Saavedra added that almost everyone who became rich and did not inherit their wealth did so by investing.
“You may already be investing even if you don’t think so. This could include:
– Employer sponsored accounts, such as 401(k), 403(b), 457(b), Thrift Savings Plan
– A traditional or Roth IRA
– A taxable brokerage using companies like Fidelity, Vanguard, Charles Schwab.
Live below your means
“Granted, living below your means and spending less than you earn may seem limited to some people at first, but the results are motivating and exciting for those who embrace it,” said Alissa Krasner Maizes, JD, Financial Planner and the founder of Amplify My Wealth. “Ultimately, spending less than you earn allows you to build a strong financial foundation allowing for more flexibility and less stress.”
Explore multiple streams of income
“One of the most important steps you can take to build your net worth is to explore multiple sources of income,” said Alyssa Davies, author of “Financial First Aid: Essential Tools for Confident, Secure Money Management” and founder of MixedUp. Silver. “There are seven potential streams: earned, commercial, interest, dividends, rents, capital gains and royalties. You probably already have more than you think.
Davies points out that it takes time to create multiple streams of income, but most of them can be accomplished by opening new accounts online, such as a high-yield savings account or a robo-advisor for your investments. , making them more accessible.
“How do you start? The best thing to do is figure out what options you have: whether you want to monetize a talent, get a part-time job with a company or whatever,” Davies said. realistic without pushing you towards extreme versions of ‘bustle culture’.”
Multiple streams of income are important not only to build up your net worth, but also to serve as back-up plans if your main source of income goes down the drain.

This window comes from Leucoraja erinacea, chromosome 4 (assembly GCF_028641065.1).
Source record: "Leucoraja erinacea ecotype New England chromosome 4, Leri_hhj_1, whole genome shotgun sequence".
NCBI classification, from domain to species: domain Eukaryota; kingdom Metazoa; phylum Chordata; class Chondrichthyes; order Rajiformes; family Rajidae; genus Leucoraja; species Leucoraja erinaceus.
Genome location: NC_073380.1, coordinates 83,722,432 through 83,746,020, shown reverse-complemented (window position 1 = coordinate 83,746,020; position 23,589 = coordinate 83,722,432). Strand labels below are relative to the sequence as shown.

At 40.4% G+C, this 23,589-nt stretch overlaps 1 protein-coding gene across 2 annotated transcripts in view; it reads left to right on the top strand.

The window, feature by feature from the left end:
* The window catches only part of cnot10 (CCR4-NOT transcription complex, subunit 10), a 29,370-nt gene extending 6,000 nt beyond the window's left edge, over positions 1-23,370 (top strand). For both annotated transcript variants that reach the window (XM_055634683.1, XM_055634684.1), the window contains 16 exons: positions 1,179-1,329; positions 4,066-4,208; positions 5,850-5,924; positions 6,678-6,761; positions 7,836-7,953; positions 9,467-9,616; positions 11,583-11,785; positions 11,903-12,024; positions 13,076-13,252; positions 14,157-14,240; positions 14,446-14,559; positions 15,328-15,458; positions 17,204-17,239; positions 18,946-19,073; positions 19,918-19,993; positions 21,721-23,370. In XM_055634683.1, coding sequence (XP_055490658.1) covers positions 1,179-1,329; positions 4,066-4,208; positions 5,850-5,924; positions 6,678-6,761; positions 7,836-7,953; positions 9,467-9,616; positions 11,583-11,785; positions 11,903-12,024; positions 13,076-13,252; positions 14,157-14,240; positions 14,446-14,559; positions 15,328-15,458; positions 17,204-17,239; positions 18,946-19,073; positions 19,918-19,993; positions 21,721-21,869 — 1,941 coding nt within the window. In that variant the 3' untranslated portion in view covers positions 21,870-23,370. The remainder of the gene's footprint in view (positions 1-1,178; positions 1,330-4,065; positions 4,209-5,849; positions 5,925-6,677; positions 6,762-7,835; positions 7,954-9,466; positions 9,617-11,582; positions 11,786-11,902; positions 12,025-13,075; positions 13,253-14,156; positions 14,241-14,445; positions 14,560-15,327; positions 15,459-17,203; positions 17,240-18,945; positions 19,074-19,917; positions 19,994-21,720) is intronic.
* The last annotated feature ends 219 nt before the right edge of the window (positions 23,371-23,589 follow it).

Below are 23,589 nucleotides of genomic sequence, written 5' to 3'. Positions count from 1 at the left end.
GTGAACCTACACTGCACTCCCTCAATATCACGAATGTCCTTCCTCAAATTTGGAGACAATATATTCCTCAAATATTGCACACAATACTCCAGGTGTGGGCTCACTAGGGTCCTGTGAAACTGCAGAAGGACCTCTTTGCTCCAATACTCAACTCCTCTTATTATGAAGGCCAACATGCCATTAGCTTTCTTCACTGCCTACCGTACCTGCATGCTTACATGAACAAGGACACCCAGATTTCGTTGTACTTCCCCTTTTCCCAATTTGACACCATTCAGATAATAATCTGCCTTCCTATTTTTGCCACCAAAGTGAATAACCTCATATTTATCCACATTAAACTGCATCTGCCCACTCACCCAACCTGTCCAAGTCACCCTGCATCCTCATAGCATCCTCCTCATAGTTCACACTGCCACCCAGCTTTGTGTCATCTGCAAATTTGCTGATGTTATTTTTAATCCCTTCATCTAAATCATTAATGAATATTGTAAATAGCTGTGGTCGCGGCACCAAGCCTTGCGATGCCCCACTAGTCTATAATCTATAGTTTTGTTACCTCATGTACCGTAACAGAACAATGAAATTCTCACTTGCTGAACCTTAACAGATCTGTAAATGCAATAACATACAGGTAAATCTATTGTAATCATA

“If you experience an unexpected job loss tomorrow, you know you have a back-up plan or a place to find more income if you need it,” Davies said.
Eliminate Bad Debts and Accept “Good” Debts
“Bad debt kills, good debt is leverage,” said Michael Ryan, a financial coach.
“[Bad] debt such as credit card debt means you are spending more than you can afford and comes with an astronomical interest rate. You become the hamster in the financial wheel, running in place.
Good debt, on the other hand, reflects valuable assets like a home or even a business and, if managed wisely, will help you increase your net worth significantly over time.
Celebrate wins and read personal finance books
“Whether it’s tracking your increase in net worth on a spreadsheet or graph or tracking your accounts, celebrate the victories along the way,” Maizes says. “I also recommend reading books such as ‘The Next Millionaire Next Door: Enduring Strategies for Building Wealth’ as they explain how people who increase their net worth live and are a great reminder that you are in good company and the media benefits are not necessarily a measure of wealth but rather of expenditure.
Here’s a look at some other great personal finance books for the summer that can help get you (and your net worth!) on the right track.